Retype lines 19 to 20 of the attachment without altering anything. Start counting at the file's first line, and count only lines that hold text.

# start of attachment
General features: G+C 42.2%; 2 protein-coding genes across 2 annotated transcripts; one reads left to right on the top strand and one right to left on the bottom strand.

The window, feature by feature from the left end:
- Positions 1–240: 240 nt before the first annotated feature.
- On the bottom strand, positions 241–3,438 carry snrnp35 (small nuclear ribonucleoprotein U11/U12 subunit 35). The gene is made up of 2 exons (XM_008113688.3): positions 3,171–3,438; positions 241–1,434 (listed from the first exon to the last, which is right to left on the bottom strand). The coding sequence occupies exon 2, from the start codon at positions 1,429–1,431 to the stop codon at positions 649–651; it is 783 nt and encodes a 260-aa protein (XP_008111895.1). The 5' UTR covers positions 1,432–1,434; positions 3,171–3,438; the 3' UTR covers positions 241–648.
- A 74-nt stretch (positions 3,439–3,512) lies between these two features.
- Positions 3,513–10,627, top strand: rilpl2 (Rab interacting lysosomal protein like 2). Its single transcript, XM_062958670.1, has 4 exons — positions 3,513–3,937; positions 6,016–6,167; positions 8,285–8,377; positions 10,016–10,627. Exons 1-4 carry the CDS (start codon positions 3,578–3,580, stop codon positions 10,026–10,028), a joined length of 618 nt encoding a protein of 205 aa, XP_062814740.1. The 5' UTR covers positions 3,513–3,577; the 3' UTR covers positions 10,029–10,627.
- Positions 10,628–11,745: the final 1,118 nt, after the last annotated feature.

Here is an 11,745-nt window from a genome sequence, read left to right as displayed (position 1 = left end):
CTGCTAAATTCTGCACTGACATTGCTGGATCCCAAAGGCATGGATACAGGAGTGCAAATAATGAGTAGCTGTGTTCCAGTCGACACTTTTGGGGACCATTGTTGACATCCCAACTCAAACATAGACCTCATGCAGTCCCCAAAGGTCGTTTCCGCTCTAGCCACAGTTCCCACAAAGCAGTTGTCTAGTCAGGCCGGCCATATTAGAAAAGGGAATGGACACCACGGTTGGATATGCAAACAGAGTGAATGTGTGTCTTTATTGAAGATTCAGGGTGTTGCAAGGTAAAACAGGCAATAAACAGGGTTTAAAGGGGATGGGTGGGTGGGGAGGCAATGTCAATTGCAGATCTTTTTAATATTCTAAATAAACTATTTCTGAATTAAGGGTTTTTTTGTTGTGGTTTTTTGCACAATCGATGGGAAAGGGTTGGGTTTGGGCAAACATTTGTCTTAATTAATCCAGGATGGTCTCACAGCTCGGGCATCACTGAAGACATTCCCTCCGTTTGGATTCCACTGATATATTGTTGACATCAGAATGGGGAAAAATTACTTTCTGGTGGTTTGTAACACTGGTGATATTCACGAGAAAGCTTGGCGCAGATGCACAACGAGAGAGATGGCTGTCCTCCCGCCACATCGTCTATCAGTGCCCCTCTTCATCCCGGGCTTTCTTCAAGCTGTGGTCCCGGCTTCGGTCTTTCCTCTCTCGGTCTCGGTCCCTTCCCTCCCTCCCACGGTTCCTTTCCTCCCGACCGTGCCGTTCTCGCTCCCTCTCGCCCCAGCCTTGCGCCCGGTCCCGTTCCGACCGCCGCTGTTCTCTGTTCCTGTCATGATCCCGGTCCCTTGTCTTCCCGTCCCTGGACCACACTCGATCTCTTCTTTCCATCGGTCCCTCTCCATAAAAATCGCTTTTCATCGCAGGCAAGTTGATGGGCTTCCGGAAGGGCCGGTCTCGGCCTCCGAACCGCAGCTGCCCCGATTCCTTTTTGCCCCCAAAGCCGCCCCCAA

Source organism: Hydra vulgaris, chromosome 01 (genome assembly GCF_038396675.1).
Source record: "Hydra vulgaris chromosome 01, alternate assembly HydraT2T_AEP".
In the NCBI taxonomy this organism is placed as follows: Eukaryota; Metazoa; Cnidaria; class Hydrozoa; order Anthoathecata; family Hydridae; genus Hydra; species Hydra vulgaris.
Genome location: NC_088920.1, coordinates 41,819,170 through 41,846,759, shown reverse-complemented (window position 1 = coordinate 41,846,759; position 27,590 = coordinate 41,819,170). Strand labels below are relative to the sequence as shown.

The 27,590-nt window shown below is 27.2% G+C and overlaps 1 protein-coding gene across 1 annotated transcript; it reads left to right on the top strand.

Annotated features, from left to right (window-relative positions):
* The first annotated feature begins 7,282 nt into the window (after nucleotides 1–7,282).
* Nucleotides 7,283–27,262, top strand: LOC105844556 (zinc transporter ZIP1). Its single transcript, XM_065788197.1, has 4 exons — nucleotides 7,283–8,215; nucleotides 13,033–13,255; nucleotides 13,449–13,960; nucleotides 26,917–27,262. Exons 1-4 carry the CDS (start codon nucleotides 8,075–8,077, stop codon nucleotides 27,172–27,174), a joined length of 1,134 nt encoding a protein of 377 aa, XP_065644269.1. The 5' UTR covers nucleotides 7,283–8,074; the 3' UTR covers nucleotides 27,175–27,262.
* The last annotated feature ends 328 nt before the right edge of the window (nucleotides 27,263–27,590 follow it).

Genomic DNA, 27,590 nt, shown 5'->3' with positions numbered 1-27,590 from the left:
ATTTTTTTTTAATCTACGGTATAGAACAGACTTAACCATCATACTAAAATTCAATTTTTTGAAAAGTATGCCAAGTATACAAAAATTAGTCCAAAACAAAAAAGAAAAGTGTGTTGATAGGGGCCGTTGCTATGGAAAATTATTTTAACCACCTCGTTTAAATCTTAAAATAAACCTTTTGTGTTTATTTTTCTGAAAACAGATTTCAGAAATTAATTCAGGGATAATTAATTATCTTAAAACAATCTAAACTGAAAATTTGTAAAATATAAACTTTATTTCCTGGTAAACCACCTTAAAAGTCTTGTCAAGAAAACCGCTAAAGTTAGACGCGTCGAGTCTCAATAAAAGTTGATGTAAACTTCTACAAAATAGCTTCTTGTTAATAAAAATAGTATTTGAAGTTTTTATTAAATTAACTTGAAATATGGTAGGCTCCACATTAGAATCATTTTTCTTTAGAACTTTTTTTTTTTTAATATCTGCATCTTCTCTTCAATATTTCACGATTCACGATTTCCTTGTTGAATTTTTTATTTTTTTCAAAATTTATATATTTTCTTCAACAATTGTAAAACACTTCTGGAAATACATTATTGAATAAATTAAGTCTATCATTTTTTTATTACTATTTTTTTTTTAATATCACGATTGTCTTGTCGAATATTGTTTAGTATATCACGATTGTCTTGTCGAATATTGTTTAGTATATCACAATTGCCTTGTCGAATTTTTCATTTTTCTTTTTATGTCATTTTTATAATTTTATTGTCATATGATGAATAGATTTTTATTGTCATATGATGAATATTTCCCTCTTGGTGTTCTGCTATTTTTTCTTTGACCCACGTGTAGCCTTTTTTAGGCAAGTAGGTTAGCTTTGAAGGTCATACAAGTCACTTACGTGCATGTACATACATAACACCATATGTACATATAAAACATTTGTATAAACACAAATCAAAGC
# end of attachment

Genomic DNA, 27,590 nt, shown 5'->3' with positions numbered 1-27,590 from the left:
ATTTTTTTTTAATCTACGGTATAGAACAGACTTAACCATCATACTAAAATTCAATTTTTTGAAAAGTATGCCAAGTATACAAAAATTAGTCCAAAACAAAAAAGAAAAGTGTGTTGATAGGGGCCGTTGCTATGGAAAATTATTTTAACCACCTCGTTTAAATCTTAAAATAAACCTTTTGTGTTTATTTTTCTGAAAACAGATTTCAGAAATTAATTCAGGGATAATTAATTATCTTAAAACAATCTAAACTGAAAATTTGTAAAATATAAACTTTATTTCCTGGTAAACCACCTTAAAAGTCTTGTCAAGAAAACCGCTAAAGTTAGACGCGTCGAGTCTCAATAAAAGTTGATGTAAACTTCTACAAAATAGCTTCTTGTTAATAAAAATAGTATTTGAAGTTTTTATTAAATTAACTTGAAATATGGTAGGCTCCACATTAGAATCATTTTTCTTTAGAACTTTTTTTTTTTTAATATCTGCATCTTCTCTTCAATATTTCACGATTCACGATTTCCTTGTTGAATTTTTTATTTTTTTCAAAATTTATATATTTTCTTCAACAATTGTAAAACACTTCTGGAAATACATTATTGAATAAATTAAGTCTATCATTTTTTTATTACTATTTTTTTTTTAATATCACGATTGTCTTGTCGAATATTGTTTAGTATATCACGATTGTCTTGTCGAATATTGTTTAGTATATCACAATTGCCTTGTCGAATTTTTCATTTTTCTTTTTATGTCATTTTTATAATTTTATTGTCATATGATGAATAGATTTTTATTGTCATATGATGAATATTTCCCTCTTGGTGTTCTGCTATTTTTTCTTTGACCCACGTGTAGCCTTTTTTAGGCAAGTAGGTTAGCTTTGAAGGTCATACAAGTCACTTACGTGCATGTACATACATAACACCATATGTACATATAAAACATTTGTATAAACACAAATCAAAGC